sometimes reality just isnt real enough

One of the most fascinating aspects of evolving mobile platforms like Apple's iPhone and Google's Android is their promise of ubiquitous computing. Now there's a scary phrase: ubiquitous computing. What does it mean? First, ubiquitous = omnipresent.

One of the most fascinating aspects of evolving mobile platforms like Apple’s iPhone and Google’s Android is their promise of ubiquitous computing.

Now there’s a scary phrase: ubiquitous computing. What does it mean?

First, ubiquitous = omnipresent. Like, everywhere. As in, tripping over it all over the friggin’ place.

But, really: who wants to find computers around every corner?

So it seems ubiquitous + computing does not necessarily equal the culinary nirvana that is chocolate + peanut butter. (“Hey, you got ubiquity in my computer!” just doesn’t have that same … je ne sais quoi.)

But, hold on. Computing does not necessarily mean computer.

No, what ubiquitous computing (ubicomp for short) suggests is the constant presence of “intelligent” technology in our personal worlds.

And that’s not intelligent in the human sense. It really just means awareness of several sources of information, and their relationships, at once.

The best real-world example of ubicomp is another catch-phrase: augmented reality.

Augmented as in supplemented, or added to.

It’s a method of providing context to one’s surroundings.

The root of augmented reality, as with so much of our lives, is location.

Where am I?

Ergo, what’s around me?

Augmented reality answers that question.

In a sense, it’s the opposite application of the crass “virtual” reality.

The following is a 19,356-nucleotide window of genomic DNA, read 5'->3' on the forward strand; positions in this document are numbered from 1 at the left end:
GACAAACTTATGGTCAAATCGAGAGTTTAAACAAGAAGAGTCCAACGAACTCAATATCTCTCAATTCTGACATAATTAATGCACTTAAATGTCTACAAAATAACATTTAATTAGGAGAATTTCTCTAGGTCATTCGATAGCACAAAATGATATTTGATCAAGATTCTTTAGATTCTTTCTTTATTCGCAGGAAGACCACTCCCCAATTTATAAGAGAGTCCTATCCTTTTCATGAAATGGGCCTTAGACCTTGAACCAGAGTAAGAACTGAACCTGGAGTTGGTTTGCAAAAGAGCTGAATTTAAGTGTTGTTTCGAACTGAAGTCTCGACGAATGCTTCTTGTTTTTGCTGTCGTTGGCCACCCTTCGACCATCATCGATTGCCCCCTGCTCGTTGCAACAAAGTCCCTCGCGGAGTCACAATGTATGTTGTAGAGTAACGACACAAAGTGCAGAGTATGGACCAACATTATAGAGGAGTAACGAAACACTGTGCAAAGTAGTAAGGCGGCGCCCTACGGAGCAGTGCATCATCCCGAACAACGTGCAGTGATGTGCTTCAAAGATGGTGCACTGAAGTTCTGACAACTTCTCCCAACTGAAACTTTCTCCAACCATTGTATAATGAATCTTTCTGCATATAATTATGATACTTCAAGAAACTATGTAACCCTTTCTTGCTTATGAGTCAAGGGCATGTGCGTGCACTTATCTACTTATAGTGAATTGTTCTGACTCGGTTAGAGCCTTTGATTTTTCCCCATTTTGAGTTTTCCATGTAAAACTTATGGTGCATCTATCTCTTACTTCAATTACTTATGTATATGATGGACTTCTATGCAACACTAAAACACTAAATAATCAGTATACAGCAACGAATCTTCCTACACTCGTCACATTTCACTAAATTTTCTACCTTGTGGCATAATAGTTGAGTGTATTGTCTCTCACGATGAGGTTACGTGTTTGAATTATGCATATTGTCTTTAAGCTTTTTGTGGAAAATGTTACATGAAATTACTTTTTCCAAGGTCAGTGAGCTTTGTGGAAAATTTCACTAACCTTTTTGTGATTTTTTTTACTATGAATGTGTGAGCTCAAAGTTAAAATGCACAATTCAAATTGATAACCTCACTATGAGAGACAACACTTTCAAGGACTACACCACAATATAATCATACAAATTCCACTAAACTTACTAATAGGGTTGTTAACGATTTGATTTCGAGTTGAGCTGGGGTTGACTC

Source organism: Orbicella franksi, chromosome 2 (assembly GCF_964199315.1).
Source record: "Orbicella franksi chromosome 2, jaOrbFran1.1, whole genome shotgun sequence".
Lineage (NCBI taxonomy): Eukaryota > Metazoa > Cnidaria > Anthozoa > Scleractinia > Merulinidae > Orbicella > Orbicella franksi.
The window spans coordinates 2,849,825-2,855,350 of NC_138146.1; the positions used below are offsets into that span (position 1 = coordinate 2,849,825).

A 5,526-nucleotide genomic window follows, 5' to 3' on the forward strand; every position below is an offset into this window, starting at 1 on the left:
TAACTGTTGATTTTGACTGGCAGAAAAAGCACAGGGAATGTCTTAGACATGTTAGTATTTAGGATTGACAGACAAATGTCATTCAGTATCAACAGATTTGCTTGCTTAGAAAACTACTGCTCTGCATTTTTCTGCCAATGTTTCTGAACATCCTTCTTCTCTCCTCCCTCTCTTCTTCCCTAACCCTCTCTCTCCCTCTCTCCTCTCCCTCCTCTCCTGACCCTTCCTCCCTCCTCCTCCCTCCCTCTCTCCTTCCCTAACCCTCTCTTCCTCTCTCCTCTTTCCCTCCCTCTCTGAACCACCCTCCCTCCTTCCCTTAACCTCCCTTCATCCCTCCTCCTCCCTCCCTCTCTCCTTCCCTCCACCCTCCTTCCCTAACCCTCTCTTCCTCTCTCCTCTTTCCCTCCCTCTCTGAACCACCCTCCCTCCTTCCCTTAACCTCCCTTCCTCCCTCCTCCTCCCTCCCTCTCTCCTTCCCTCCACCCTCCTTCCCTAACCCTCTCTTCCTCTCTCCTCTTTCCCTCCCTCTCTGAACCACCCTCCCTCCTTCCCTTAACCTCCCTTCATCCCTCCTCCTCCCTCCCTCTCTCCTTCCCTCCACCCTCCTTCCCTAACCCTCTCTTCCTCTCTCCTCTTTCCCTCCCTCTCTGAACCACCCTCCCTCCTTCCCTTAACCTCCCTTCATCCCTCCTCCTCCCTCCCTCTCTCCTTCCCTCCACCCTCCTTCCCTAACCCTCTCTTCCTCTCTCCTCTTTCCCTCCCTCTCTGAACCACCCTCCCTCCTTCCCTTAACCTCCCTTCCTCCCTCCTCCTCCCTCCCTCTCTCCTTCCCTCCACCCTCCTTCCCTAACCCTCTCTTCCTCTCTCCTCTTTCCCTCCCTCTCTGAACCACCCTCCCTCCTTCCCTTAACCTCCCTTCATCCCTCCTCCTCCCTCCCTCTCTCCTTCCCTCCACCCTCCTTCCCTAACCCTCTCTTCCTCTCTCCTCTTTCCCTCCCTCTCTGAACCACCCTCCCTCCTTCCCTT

Instead of synthesize a pretend location, it enhances your real sense of place and space.

An augmented reality app will provide you with in-depth information about your surroundings.

Like, what real estate is for sale within my current view, and how much does it cost?

Where’s the nearest cafe?

Where can I get a copy of Gulliver’s Travels within three blocks of where I am?

An augmented reality application can answer all of those questions and more.

It does this by establishing where you are and what you’re looking at.

Then it goes online to look up relevant information.

Existing augmented reality apps use a combination of a device’s GPS, compass, and camera to identify a person’s whereabouts.

The GPS knows where you are in the world.

The compass can assess what direction you’re looking.

And the camera can establish what you’re looking at.

Presumably you’ve already told the augmented reality app what it is you’re trying to learn about your environment.

Based on the information it has collected, it then overlays information on the device’s screen to identify where what you’re looking for is in your environment.

So say if you point your device at a building, it may display information about offices that are for rent inside.

If you point it down a shopping street, it may identify the stores with the best sales.

Augmented reality is a great first step into ubicomp.

And it suggests that the computing aspect of ubicomp doesn’t have to be around us, it can be with us.

Many fictitious versions of ubicomp present a world in which the machines invade our space and distort our reality.

Like in Minority Report with Tom Cruise, where every billboard calls his character’s name like a mythological siren.

Ubicomp as augmented reality, however, permits us to control the terms on which we engage.

When we need our surroundings enhanced, we pull a device out of our pocket.

Otherwise, leave it there and let reality – the real reality – be.

Andrew Robulack is a Whitehorse-based freelance writer and technology solutions consultant specializing in Macs, the internet, and mobile devices. Read his blog online at

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